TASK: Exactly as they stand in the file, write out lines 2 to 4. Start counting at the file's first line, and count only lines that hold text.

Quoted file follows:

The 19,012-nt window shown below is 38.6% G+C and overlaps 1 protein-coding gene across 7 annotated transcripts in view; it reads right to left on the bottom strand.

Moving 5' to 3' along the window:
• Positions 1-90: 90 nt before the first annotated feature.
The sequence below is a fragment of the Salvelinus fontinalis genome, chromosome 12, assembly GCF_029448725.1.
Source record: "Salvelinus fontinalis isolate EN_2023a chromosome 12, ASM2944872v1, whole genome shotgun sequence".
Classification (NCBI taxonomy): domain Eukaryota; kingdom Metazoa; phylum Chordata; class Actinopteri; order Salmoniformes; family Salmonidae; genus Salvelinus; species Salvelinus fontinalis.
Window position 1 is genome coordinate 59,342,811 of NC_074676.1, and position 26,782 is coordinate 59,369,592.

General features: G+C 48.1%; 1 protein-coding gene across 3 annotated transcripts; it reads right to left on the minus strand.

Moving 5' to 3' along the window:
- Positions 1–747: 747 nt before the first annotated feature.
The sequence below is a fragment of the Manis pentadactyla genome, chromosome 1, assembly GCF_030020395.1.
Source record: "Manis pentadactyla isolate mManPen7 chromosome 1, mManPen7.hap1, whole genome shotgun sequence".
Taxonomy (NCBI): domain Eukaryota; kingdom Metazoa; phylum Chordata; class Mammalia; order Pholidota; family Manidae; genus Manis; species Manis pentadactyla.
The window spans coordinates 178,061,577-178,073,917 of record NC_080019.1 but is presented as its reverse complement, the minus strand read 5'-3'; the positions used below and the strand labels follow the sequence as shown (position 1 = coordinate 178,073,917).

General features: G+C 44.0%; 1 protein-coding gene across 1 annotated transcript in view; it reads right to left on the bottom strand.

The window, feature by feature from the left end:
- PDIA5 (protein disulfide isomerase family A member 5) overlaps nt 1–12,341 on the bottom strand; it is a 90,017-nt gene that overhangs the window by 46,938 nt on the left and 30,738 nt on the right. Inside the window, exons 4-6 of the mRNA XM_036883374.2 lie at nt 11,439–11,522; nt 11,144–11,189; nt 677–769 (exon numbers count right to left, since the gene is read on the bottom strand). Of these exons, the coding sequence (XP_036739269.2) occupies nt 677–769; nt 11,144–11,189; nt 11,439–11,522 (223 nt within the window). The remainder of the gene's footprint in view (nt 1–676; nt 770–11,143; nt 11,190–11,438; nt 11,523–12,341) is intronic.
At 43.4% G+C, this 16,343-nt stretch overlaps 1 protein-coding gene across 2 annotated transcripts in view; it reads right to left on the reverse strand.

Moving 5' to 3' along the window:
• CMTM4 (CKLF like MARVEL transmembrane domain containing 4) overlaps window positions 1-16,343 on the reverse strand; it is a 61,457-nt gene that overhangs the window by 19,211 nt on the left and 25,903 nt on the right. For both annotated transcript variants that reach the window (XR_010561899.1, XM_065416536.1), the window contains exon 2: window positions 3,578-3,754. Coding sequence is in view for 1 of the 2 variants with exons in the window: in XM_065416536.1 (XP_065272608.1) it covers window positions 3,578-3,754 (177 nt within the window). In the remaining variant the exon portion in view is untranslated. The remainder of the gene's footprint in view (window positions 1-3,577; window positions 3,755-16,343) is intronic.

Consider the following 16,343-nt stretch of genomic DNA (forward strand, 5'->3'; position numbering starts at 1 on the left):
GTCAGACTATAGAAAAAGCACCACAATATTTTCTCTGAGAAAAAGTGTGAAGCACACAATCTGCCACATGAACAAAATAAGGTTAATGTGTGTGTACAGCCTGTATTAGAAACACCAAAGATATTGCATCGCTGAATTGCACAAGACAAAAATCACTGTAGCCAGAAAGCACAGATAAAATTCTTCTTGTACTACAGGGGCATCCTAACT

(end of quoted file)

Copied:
Moving 5' to 3' along the window:
• Positions 1-90: 90 nt before the first annotated feature.
The sequence below is a fragment of the Salvelinus fontinalis genome, chromosome 12, assembly GCF_029448725.1.